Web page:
Fabulous Adventures In Coding
Eric Lippert is a principal developer on the C# compiler team. Learn more about Eric.
I'm back, I'm married, we had a fabulous time, and now I'm setting up new machines and figuring out what the heck I'm doing on the C# team. Today, we'll get back into it with some non-tech fun.
A regular flat mirror seems like it ought to be perfectly symmetrical in its operations. So why is it that mirrors produce an image which reverse left and right, but not, say, top and bottom? (A concave mirror, like the inside of a spoon, reverses top and bottom, but let’s worry about only flat mirrors for the duration of this article.) How does a flat mirror know which way is left-right?
Think about that for a while before you read on. See if you can figure it out for yourself.
Stuck? Try this.
Wait a minute. The mirror not only produces an image which reverses left and right but not up and down; apparently it also reverses north and south but not east and west!
It’s more productive to think of a mirror as actually producing an image which reverses front and back. If you’re facing north then “front and back” is the same as “north and south”. If the mirror is on the floor then “front and back” is the same as “up and down”. Note that if you took a movie of someone and flipped the movie film front-back when you showed it, you’d get the same effect.
But why then do we all think of mirrors as reversing left and right, if in fact they reverse front-back? Psychologically, humans see a front-back-reversed human as a left-right reversed human. That image of a south-facing person smiling back at you is not an image of a human being at all. Their DNA spirals the wrong way. All their body fat is made out of indigestible Olestra. Their heart is on the wrong side of the body. If we could somehow create a real being who produced exactly that image, down to the front-back-reversed internal structure, there’s no way that they could produce viable offspring with a non-reversed human.
But none of these is apparent at a glance. Since humans have almost perfect left-right symmetry it is extremely easy to interpret an image of a back-front-reversed human as a left-right reversed human. After all, if you were trying to act to look like the person in the mirror, that’s what you’d do – simply reverse your left and right behaviour. You decide what is “slippable” and what isn’t. If you are trying to look like the image in the mirror looks, you’d ignore all that stuff about your DNA and internal organs and reverse left and right, because that happens to produce the image that looks most similar. If humans had different symmetries then mirrors would not appear to reverse left-right at all, because our psychology would be different.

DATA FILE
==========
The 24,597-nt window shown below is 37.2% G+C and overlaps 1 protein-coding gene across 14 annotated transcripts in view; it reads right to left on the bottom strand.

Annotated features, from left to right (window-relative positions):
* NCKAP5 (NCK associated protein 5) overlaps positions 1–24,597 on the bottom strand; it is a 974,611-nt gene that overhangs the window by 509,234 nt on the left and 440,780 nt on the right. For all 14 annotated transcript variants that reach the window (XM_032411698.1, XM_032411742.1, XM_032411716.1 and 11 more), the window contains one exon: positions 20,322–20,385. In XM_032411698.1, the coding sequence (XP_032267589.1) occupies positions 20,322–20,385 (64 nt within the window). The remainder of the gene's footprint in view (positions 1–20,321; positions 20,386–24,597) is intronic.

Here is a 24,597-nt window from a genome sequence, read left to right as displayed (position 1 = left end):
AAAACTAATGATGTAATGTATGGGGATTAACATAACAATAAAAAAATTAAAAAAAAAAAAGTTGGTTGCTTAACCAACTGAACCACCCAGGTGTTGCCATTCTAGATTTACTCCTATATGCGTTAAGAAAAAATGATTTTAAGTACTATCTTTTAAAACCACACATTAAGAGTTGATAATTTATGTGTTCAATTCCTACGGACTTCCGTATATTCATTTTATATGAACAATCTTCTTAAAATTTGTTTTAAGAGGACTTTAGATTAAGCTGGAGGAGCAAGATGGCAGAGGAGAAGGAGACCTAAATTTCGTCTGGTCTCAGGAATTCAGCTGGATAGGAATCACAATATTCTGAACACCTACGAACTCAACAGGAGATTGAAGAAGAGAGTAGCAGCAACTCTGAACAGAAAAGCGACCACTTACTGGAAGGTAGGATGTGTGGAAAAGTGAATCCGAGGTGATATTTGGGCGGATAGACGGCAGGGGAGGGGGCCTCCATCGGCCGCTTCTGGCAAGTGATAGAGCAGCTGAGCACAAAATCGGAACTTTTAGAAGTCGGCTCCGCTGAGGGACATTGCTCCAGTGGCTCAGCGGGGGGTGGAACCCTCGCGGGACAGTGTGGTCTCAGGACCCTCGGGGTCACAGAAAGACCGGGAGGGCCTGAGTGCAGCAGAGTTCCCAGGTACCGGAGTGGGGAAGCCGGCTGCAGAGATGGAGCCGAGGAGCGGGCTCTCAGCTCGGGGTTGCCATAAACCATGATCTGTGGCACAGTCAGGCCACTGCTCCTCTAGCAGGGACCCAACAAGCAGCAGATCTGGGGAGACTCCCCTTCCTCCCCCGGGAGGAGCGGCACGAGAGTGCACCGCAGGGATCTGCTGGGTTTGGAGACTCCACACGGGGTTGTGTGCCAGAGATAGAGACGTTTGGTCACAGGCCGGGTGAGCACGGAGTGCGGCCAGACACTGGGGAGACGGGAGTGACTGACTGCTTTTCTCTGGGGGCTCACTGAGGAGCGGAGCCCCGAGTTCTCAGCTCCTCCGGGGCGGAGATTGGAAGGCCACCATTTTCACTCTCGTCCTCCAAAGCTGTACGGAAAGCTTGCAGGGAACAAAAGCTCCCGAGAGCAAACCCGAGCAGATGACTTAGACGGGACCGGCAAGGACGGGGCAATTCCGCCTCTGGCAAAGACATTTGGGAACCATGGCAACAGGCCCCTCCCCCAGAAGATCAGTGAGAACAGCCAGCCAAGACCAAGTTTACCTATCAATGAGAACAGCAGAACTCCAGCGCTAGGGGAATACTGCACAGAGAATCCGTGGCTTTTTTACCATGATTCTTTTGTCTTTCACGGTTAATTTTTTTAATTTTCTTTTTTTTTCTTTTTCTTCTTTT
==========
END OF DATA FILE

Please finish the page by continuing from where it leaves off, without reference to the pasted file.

Imagine a race of super-intelligent fishes that look like eels with a perfectly circular cross-section. Our fishes have a blue fin on one side, a red fin on the other side, one eye in the very front of their face. These eely fishes can swim with their fins rotated in any direction they choose. That’s a weird looking fish, but bear with me. Such a fish looking in a mirror would probably see the back-front reversed image as being not left-right reversed – because, what’s left-right to a symmetrical fish? – but rather as rotated 180 degrees. That’s what a fish would have to do in order to imitate the fish in the mirror. The super-intelligent fish version of this blog entry would be “why do mirrors rotate images?”
Similarly we could come up with bizarre creatures whose various lines of symmetry would cause them to see mirror images as top-bottom reversals. Even more bizarre, suppose human males and females were more or less exactly the same in their outward physical characteristics, except that men had both arms on the right side of their body, and women had both arms on the left side of their body. We’d then be asking why mirrors change sex! And who knows what inhabitants of the planet Cheron would think?
Your super-intelligent fish looks like a dolphin.